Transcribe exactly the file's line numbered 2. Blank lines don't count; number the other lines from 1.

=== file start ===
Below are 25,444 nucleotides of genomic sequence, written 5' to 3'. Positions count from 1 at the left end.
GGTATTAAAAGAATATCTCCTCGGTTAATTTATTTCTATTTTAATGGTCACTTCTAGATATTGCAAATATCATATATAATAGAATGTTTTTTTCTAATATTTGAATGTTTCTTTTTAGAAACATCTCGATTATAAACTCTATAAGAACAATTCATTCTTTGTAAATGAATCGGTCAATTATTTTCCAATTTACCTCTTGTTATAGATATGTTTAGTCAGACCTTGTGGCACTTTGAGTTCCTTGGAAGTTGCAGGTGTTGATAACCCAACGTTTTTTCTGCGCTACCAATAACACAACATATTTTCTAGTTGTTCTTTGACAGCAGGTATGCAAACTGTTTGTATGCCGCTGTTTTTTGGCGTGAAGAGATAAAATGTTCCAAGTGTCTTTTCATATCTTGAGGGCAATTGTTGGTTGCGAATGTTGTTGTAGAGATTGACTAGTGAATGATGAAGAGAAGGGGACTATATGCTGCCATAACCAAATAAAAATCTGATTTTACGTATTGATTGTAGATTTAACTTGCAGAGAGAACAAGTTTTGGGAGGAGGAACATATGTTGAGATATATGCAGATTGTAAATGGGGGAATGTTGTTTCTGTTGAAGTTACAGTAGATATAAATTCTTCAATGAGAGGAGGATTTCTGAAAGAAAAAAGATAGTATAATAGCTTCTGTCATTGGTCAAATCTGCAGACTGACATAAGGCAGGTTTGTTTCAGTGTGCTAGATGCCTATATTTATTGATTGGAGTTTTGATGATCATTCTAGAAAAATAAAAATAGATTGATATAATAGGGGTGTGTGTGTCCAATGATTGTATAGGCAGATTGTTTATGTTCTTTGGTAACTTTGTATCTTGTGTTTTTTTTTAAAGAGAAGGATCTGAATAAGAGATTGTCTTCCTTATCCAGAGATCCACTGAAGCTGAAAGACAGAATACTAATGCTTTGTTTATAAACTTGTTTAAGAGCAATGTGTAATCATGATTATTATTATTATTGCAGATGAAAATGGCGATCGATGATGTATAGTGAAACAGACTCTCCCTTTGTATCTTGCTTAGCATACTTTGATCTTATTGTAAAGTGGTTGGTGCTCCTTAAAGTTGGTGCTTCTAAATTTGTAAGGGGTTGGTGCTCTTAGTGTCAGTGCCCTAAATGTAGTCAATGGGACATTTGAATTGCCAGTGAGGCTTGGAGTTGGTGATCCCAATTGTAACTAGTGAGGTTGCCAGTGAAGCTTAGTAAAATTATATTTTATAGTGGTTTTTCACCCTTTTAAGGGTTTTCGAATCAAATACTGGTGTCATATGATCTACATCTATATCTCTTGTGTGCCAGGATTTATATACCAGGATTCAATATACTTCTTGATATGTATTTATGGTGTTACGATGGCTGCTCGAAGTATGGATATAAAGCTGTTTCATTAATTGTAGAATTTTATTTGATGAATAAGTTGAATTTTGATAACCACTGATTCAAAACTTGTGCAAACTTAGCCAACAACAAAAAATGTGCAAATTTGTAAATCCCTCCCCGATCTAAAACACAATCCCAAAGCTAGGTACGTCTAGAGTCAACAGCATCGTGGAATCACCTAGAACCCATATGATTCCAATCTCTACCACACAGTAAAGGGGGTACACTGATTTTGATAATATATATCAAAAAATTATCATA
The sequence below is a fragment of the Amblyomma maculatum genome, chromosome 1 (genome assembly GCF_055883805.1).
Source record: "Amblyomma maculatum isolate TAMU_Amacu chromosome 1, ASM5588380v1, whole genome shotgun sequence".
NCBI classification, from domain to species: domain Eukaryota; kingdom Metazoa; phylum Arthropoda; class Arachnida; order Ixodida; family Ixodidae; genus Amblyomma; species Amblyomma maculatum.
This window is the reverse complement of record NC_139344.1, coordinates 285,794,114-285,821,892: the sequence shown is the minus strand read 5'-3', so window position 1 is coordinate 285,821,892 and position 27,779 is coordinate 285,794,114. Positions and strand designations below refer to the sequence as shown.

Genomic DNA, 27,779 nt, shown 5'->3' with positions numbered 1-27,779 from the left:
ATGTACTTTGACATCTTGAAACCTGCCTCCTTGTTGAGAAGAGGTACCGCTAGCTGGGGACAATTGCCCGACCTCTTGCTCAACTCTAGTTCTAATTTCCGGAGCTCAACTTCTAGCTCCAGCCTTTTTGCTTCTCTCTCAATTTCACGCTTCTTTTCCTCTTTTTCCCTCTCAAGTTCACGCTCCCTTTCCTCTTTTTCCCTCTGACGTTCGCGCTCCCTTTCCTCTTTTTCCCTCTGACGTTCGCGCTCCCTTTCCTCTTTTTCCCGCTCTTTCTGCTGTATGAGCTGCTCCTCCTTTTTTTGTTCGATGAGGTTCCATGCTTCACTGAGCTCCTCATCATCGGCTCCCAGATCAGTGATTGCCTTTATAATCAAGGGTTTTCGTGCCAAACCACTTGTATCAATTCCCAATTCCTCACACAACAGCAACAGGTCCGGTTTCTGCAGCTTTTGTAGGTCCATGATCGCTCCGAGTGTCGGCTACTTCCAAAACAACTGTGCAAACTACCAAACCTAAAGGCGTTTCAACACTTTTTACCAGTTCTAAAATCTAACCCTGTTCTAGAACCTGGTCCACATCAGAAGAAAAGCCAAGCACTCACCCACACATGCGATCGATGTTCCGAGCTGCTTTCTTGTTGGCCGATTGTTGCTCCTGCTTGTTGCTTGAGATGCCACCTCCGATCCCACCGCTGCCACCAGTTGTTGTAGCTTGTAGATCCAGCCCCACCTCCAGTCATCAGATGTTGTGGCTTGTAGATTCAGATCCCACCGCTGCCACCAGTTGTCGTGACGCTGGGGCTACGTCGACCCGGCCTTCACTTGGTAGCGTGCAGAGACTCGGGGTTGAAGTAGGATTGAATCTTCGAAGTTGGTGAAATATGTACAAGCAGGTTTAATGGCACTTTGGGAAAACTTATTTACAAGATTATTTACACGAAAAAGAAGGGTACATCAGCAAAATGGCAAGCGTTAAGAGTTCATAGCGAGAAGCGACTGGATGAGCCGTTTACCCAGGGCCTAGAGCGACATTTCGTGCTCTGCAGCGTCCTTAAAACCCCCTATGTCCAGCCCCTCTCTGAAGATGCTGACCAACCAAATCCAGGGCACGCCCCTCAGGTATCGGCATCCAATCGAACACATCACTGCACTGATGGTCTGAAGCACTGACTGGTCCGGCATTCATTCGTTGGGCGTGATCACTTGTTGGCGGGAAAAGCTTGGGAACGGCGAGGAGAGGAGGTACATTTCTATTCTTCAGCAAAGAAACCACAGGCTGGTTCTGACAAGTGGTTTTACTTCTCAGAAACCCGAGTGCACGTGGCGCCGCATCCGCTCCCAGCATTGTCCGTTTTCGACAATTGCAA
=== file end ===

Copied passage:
GGTATTAAAAGAATATCTCCTCGGTTAATTTATTTCTATTTTAATGGTCACTTCTAGATATTGCAAATATCATATATAATAGAATGTTTTTTTCTAATATTTGAATGTTTCTTTTTAGAAACATCTCGATTATAAACTCTATAAGAACAATTCATTCTTTGTAAATGAATCGGTCAATTATTTTCCAATTTACCTCTTGTTATAGATATGTTTAGTCAGACCTTGTGGCACTTTGAGTTCCTTGGAAGTTGCAGGTGTTGATAACCCAACGTTTTTTCTGCGCTACCAATAACACAACATATTTTCTAGTTGTTCTTTGACAGCAGGTATGCAAACTGTTTGTATGCCGCTGTTTTTTGGCGTGAAGAGATAAAATGTTCCAAGTGTCTTTTCATATCTTGAGGGCAATTGTTGGTTGCGAATGTTGTTGTAGAGATTGACTAGTGAATGATGAAGAGAAGGGGACTATATGCTGCCATAACCAAATAAAAATCTGATTTTACGTATTGATTGTAGATTTAACTTGCAGAGAGAACAAGTTTTGGGAGGAGGAACATATGTTGAGATATATGCAGATTGTAAATGGGGGAATGTTGTTTCTGTTGAAGTTACAGTAGATATAAATTCTTCAATGAGAGGAGGATTTCTGAAAGAAAAAAGATAGTATAATAGCTTCTGTCATTGGTCAAATCTGCAGACTGACATAAGGCAGGTTTGTTTCAGTGTGCTAGATGCCTATATTTATTGATTGGAGTTTTGATGATCATTCTAGAAAAATAAAAATAGATTGATATAATAGGGGTGTGTGTGTCCAATGATTGTATAGGCAGATTGTTTATGTTCTTTGGTAACTTTGTATCTTGTGTTTTTTTTTAAAGAGAAGGATCTGAATAAGAGATTGTCTTCCTTATCCAGAGATCCACTGAAGCTGAAAGACAGAATACTAATGCTTTGTTTATAAACTTGTTTAAGAGCAATGTGTAATCATGATTATTATTATTATTGCAGATGAAAATGGCGATCGATGATGTATAGTGAAACAGACTCTCCCTTTGTATCTTGCTTAGCATACTTTGATCTTATTGTAAAGTGGTTGGTGCTCCTTAAAGTTGGTGCTTCTAAATTTGTAAGGGGTTGGTGCTCTTAGTGTCAGTGCCCTAAATGTAGTCAATGGGACATTTGAATTGCCAGTGAGGCTTGGAGTTGGTGATCCCAATTGTAACTAGTGAGGTTGCCAGTGAAGCTTAGTAAAATTATATTTTATAGTGGTTTTTCACCCTTTTAAGGGTTTTCGAATCAAATACTGGTGTCATATGATCTACATCTATATCTCTTGTGTGCCAGGATTTATATACCAGGATTCAATATACTTCTTGATATGTATTTATGGTGTTACGATGGCTGCTCGAAGTATGGATATAAAGCTGTTTCATTAATTGTAGAATTTTATTTGATGAATAAGTTGAATTTTGATAACCACTGATTCAAAACTTGTGCAAACTTAGCCAACAACAAAAAATGTGCAAATTTGTAAATCCCTCCCCGATCTAAAACACAATCCCAAAGCTAGGTACGTCTAGAGTCAACAGCATCGTGGAATCACCTAGAACCCATATGATTCCAATCTCTACCACACAGTAAAGGGGGTACACTGATTTTGATAATATATATCAAAAAATTATCATA